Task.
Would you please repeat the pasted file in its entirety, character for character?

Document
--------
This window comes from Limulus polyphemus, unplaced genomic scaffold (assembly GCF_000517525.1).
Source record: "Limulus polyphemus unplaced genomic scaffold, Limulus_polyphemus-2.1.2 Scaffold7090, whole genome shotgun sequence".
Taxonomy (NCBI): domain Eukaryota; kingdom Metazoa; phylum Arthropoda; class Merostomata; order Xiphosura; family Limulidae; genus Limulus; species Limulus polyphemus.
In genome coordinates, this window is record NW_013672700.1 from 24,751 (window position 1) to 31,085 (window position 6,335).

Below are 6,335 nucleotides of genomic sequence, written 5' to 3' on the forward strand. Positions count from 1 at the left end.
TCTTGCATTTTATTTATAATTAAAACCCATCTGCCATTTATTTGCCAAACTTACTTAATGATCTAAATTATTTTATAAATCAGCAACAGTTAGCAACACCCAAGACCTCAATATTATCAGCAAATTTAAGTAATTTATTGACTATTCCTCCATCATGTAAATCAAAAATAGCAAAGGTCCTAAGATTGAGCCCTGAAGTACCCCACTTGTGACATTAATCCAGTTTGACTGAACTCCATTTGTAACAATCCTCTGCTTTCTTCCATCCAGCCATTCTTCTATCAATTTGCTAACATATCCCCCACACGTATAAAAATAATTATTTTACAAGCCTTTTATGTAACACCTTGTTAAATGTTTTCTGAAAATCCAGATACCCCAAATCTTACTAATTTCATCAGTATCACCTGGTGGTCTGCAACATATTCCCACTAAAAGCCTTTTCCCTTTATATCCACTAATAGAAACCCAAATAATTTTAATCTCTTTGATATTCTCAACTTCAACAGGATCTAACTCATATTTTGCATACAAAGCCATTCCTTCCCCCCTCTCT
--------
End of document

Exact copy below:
This window comes from Limulus polyphemus, unplaced genomic scaffold (assembly GCF_000517525.1).
Source record: "Limulus polyphemus unplaced genomic scaffold, Limulus_polyphemus-2.1.2 Scaffold7090, whole genome shotgun sequence".
Taxonomy (NCBI): domain Eukaryota; kingdom Metazoa; phylum Arthropoda; class Merostomata; order Xiphosura; family Limulidae; genus Limulus; species Limulus polyphemus.
In genome coordinates, this window is record NW_013672700.1 from 24,751 (window position 1) to 31,085 (window position 6,335).

Below are 6,335 nucleotides of genomic sequence, written 5' to 3' on the forward strand. Positions count from 1 at the left end.
TCTTGCATTTTATTTATAATTAAAACCCATCTGCCATTTATTTGCCAAACTTACTTAATGATCTAAATTATTTTATAAATCAGCAACAGTTAGCAACACCCAAGACCTCAATATTATCAGCAAATTTAAGTAATTTATTGACTATTCCTCCATCATGTAAATCAAAAATAGCAAAGGTCCTAAGATTGAGCCCTGAAGTACCCCACTTGTGACATTAATCCAGTTTGACTGAACTCCATTTGTAACAATCCTCTGCTTTCTTCCATCCAGCCATTCTTCTATCAATTTGCTAACATATCCCCCACACGTATAAAAATAATTATTTTACAAGCCTTTTATGTAACACCTTGTTAAATGTTTTCTGAAAATCCAGATACCCCAAATCTTACTAATTTCATCAGTATCACCTGGTGGTCTGCAACATATTCCCACTAAAAGCCTTTTCCCTTTATATCCACTAATAGAAACCCAAATAATTTTAATCTCTTTGATATTCTCAACTTCAACAGGATCTAACTCATATTTTGCATACAAAGCCATTCCTTCCCCCCTCTCT